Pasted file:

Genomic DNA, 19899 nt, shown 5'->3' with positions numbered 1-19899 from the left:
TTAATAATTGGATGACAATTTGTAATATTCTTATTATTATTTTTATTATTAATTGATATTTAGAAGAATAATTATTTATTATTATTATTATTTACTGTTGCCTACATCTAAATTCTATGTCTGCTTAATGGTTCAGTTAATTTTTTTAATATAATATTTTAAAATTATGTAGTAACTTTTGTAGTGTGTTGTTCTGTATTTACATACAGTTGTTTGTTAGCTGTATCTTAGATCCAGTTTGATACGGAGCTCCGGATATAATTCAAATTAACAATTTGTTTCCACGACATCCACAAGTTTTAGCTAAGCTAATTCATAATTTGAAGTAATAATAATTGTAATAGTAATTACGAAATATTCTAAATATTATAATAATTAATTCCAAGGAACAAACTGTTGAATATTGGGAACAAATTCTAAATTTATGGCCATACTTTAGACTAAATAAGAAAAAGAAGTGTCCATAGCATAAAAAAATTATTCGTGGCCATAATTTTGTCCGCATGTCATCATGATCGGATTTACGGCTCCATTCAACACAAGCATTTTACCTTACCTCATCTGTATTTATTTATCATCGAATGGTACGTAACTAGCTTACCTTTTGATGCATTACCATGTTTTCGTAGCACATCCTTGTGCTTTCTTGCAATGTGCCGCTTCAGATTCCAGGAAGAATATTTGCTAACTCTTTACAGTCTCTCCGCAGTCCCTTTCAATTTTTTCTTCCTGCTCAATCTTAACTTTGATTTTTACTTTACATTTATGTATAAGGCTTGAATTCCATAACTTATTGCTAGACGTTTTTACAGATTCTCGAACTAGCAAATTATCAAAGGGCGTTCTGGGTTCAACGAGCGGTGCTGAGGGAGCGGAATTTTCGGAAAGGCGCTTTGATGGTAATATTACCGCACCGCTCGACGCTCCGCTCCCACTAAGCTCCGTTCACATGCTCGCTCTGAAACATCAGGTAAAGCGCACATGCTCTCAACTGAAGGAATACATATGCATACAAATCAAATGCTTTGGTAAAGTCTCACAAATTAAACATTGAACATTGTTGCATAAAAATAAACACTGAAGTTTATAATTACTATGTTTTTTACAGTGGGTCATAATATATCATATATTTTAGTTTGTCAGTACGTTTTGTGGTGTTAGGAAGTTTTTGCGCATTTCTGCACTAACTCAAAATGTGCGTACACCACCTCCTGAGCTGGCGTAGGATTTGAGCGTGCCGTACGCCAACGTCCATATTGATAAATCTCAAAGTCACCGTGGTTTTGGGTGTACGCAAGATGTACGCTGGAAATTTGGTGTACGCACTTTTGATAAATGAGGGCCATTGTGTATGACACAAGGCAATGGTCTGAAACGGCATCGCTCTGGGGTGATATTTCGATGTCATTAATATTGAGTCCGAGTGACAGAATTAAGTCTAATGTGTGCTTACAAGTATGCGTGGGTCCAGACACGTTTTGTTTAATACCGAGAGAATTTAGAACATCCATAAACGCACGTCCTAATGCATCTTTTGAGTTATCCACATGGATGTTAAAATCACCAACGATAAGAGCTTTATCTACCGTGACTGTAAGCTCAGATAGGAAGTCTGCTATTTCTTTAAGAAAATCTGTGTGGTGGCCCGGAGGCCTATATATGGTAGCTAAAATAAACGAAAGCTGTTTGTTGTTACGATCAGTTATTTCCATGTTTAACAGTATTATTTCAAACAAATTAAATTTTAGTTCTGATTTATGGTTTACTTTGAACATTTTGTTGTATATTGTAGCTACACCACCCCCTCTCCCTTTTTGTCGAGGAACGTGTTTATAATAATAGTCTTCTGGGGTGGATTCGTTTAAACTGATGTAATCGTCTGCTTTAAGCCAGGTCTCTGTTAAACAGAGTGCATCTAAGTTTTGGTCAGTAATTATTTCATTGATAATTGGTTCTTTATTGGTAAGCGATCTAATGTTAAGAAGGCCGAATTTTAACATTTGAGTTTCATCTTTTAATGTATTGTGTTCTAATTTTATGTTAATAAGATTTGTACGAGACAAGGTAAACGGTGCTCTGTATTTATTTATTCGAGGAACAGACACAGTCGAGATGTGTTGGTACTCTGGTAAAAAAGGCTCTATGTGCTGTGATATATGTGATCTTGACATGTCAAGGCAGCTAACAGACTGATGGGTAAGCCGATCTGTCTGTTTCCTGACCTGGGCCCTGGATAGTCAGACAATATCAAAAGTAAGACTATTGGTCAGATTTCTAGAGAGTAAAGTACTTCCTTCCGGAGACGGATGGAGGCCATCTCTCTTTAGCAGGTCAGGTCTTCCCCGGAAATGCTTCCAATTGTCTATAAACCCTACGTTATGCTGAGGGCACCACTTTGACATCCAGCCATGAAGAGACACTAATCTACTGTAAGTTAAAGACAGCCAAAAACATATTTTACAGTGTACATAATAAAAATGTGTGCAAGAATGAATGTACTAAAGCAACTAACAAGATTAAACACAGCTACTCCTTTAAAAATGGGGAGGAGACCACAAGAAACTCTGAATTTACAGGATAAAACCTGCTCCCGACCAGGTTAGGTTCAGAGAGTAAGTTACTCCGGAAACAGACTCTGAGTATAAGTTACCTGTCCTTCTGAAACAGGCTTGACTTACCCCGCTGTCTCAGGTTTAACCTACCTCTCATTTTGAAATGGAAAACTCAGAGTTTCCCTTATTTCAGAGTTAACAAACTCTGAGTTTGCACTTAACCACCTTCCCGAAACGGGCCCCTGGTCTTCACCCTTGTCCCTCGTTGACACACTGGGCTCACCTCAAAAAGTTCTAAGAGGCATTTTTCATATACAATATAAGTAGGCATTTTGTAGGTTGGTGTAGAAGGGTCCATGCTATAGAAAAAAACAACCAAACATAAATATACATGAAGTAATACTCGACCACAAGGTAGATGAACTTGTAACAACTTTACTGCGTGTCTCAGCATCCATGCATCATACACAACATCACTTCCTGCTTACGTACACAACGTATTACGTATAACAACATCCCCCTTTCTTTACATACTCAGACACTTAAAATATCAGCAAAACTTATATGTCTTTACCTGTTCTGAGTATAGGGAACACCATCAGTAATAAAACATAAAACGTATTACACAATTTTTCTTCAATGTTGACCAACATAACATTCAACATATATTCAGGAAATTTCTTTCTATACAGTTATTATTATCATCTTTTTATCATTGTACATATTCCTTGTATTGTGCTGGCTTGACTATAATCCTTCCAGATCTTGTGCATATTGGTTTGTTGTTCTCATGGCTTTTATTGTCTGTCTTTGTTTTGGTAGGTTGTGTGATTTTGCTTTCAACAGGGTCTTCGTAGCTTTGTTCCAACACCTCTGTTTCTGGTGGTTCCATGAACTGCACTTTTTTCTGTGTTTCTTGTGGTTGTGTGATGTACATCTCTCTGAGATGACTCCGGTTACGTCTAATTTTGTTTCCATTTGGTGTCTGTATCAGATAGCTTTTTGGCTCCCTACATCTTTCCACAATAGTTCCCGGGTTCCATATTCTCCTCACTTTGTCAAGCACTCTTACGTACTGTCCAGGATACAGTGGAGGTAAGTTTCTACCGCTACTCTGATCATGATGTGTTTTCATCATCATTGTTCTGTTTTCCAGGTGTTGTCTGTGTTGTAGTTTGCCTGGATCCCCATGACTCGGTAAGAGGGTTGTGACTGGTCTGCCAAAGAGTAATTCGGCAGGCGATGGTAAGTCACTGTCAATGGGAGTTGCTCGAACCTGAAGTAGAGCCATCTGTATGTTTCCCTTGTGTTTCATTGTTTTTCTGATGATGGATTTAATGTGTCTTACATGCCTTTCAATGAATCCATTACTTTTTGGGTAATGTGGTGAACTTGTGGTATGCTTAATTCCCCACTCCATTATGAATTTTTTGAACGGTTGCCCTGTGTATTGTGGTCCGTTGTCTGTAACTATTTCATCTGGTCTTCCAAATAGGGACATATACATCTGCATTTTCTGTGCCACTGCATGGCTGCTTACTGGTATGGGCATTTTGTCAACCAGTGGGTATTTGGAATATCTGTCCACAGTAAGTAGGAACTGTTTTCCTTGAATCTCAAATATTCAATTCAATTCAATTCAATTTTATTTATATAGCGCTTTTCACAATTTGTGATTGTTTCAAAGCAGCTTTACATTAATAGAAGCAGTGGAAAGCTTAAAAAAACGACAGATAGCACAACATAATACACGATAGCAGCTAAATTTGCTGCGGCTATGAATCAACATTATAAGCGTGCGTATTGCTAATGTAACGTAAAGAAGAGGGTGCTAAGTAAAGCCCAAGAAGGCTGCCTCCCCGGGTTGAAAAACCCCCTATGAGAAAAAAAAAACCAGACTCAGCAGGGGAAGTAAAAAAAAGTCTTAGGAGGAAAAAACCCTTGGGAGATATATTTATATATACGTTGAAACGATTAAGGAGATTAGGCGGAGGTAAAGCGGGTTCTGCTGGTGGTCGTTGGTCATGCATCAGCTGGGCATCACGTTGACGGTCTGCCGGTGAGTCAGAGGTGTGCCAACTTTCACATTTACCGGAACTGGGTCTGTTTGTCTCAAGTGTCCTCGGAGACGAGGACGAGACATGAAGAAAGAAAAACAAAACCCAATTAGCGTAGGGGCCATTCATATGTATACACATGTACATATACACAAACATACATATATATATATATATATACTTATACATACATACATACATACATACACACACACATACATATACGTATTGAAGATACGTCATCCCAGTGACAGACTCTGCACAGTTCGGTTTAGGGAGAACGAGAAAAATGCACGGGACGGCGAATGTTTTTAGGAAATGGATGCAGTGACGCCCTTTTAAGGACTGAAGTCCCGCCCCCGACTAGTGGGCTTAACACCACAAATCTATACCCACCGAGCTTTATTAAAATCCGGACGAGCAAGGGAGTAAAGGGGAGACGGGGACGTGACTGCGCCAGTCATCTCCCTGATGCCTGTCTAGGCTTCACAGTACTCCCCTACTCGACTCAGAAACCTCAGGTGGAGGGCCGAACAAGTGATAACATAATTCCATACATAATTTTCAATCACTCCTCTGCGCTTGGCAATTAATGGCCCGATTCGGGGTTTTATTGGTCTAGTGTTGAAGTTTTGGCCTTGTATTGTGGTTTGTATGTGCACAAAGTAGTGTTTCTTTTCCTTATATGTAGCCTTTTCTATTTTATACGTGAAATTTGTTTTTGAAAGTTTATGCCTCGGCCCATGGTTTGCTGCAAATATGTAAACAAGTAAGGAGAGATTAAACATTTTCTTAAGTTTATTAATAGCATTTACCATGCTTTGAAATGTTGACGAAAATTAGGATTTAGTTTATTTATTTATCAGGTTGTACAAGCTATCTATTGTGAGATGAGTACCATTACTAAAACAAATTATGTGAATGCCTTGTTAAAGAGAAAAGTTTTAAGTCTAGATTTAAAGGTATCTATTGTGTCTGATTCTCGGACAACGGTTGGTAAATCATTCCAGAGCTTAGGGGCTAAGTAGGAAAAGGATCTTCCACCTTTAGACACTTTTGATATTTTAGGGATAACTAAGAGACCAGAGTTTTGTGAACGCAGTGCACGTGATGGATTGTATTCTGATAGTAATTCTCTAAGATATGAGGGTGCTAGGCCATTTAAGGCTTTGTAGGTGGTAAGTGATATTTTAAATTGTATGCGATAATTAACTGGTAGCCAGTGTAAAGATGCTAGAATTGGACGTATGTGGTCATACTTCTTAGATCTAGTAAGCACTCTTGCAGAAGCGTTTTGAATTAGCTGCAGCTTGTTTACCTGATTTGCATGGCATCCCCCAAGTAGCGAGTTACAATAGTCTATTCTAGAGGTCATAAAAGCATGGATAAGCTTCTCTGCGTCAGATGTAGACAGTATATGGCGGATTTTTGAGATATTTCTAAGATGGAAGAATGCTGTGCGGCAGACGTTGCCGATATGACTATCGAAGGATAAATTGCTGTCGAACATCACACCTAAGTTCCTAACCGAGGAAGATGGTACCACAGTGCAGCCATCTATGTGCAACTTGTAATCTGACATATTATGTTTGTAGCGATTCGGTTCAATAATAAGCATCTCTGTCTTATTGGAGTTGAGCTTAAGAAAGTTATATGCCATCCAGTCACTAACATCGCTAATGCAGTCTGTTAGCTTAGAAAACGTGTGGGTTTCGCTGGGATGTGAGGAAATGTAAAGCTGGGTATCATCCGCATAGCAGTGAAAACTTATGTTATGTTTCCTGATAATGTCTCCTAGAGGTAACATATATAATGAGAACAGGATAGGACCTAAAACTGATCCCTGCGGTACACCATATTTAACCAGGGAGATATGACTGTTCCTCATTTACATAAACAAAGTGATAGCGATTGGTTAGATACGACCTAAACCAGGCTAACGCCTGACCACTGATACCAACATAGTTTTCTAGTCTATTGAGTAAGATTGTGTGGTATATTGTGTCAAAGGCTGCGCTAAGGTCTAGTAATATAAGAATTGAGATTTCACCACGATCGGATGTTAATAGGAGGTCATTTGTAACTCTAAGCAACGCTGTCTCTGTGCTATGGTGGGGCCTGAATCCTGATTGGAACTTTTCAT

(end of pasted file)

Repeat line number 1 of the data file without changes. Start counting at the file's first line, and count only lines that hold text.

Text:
Genomic DNA, 19899 nt, shown 5'->3' with positions numbered 1-19899 from the left: